The north London club had applied to double the number of music concerts they could stage at their stadium from three to six.
Islington Council rejected the application while a planning inspector dismissed the club's initial appeal in January of this year.
Arsenal argued that there was a "clear error" in the decision-making process but this was rejected on Wednesday by Mr Justice Cranston who delivered his judgment in London.
Concerts featuring Bruce Springsteen, Coldplay and Muse have generated hundreds of thousands of pounds in extra revenue for the club but opponents have voiced concerns over noise and rowdy music fans.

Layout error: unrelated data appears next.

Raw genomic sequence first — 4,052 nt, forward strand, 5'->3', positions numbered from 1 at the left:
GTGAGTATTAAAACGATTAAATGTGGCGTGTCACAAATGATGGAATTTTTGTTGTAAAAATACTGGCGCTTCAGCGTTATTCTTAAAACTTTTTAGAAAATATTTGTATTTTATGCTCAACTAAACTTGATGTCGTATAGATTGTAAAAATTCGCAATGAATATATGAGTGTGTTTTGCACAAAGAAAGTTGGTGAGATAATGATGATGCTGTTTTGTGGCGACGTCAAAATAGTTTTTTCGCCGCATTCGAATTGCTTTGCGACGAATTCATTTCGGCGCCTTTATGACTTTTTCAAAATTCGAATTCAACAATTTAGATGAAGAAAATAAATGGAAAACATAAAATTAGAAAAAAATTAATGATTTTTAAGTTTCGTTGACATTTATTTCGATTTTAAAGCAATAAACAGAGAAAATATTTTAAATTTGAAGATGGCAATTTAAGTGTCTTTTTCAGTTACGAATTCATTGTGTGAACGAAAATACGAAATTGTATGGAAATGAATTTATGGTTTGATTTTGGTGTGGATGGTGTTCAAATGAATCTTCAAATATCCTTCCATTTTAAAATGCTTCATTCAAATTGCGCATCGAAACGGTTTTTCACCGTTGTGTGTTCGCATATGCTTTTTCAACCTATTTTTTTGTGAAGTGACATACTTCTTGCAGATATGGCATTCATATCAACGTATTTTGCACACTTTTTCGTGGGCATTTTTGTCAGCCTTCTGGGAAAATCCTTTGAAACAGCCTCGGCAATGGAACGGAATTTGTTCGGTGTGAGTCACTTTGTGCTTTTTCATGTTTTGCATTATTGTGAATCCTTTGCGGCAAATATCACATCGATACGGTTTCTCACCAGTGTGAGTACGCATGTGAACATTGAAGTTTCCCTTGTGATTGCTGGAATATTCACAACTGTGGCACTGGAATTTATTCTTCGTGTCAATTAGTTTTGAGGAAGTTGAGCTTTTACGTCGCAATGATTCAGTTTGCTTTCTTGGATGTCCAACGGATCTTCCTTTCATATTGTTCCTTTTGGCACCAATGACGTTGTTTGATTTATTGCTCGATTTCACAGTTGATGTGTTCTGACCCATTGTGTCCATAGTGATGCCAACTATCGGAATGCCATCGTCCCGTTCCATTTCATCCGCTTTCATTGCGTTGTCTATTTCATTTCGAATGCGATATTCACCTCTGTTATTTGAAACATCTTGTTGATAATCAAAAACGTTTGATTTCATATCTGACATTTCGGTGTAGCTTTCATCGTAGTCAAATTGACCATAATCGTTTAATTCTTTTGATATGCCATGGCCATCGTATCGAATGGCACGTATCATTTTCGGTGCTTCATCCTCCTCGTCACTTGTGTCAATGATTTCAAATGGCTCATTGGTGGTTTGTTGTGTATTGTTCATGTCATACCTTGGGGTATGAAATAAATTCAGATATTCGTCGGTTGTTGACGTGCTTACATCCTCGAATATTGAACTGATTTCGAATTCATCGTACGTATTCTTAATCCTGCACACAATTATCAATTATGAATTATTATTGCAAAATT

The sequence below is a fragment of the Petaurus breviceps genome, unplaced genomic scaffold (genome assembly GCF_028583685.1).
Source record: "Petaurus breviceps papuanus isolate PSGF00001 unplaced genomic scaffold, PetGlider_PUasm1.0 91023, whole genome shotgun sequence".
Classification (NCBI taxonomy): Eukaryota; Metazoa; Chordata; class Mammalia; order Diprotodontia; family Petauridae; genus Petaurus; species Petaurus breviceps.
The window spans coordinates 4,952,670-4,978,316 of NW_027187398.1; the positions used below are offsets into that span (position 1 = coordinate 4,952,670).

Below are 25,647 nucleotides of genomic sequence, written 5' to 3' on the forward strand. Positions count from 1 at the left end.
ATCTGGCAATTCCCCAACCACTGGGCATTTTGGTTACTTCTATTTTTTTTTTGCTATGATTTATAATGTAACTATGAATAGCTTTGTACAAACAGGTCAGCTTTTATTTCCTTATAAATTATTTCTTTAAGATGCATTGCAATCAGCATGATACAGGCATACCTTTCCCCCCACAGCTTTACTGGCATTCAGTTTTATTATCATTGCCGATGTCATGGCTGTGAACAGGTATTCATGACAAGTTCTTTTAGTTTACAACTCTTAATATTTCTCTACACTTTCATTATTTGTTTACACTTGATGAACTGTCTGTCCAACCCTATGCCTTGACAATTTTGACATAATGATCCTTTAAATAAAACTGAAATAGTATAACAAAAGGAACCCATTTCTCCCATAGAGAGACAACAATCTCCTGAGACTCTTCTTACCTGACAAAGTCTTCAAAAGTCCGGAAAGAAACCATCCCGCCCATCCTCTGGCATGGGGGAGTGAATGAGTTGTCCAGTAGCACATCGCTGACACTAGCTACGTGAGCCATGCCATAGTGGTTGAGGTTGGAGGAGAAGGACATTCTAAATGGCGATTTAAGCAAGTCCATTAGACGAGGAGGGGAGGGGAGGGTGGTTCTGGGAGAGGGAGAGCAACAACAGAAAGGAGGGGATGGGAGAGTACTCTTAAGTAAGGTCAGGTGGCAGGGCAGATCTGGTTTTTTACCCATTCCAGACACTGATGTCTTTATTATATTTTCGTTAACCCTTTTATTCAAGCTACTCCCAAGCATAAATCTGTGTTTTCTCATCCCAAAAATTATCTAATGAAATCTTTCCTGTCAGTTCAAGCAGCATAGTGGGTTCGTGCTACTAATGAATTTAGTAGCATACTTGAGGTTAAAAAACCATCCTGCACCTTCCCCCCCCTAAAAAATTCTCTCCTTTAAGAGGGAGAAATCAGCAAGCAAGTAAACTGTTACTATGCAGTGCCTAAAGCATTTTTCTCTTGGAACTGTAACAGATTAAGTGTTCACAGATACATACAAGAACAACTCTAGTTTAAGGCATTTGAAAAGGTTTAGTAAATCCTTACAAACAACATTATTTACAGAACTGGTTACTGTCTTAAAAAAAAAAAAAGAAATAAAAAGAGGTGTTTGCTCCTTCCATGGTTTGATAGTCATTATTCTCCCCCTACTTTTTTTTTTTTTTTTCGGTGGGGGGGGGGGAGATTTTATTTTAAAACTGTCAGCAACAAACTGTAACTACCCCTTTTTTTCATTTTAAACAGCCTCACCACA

The inspector said that if Arsenal could afford to buy a player, such as Mesut Ozil for around £43million from Real Madrid in 2013, it could not plead poverty.
Applying for a judicial review, club representative Mr Dan Kolinksy submitted that the inspector had failed to apply the law correctly when he decided the proposal to double the number of concerts "did not accord with the development plan" for the stadium.
Lawyers for the inspector and Islington argued that the inspector followed the correct approach and there was no substance in the club's challenge.
During the public inquiry run by the inspector, Arsenal chief executive director Ken Friar said the club needed the money from the gigs to remain financially competitive with other leading European teams.